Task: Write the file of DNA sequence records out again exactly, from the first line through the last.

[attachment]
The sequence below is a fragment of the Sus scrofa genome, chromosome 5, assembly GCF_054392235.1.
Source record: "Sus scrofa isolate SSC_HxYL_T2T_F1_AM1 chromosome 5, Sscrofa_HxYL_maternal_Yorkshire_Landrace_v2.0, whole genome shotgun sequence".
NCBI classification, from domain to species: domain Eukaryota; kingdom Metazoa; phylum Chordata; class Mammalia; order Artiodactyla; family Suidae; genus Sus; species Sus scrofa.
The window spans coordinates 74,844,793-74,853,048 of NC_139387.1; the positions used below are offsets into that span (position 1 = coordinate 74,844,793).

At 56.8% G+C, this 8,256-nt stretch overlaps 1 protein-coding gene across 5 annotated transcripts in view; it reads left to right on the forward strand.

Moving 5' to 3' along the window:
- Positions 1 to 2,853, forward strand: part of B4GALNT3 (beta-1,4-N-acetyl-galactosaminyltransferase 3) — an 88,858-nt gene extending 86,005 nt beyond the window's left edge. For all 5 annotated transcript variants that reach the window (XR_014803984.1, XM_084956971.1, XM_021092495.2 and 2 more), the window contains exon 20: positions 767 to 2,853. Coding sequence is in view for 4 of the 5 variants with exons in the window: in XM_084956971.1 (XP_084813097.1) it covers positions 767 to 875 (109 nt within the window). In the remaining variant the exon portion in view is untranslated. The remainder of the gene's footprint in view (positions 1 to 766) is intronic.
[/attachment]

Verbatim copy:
The sequence below is a fragment of the Sus scrofa genome, chromosome 5, assembly GCF_054392235.1.
Source record: "Sus scrofa isolate SSC_HxYL_T2T_F1_AM1 chromosome 5, Sscrofa_HxYL_maternal_Yorkshire_Landrace_v2.0, whole genome shotgun sequence".
NCBI classification, from domain to species: domain Eukaryota; kingdom Metazoa; phylum Chordata; class Mammalia; order Artiodactyla; family Suidae; genus Sus; species Sus scrofa.
The window spans coordinates 74,844,793-74,853,048 of NC_139387.1; the positions used below are offsets into that span (position 1 = coordinate 74,844,793).

At 56.8% G+C, this 8,256-nt stretch overlaps 1 protein-coding gene across 5 annotated transcripts in view; it reads left to right on the forward strand.

Moving 5' to 3' along the window:
- Positions 1 to 2,853, forward strand: part of B4GALNT3 (beta-1,4-N-acetyl-galactosaminyltransferase 3) — an 88,858-nt gene extending 86,005 nt beyond the window's left edge. For all 5 annotated transcript variants that reach the window (XR_014803984.1, XM_084956971.1, XM_021092495.2 and 2 more), the window contains exon 20: positions 767 to 2,853. Coding sequence is in view for 4 of the 5 variants with exons in the window: in XM_084956971.1 (XP_084813097.1) it covers positions 767 to 875 (109 nt within the window). In the remaining variant the exon portion in view is untranslated. The remainder of the gene's footprint in view (positions 1 to 766) is intronic.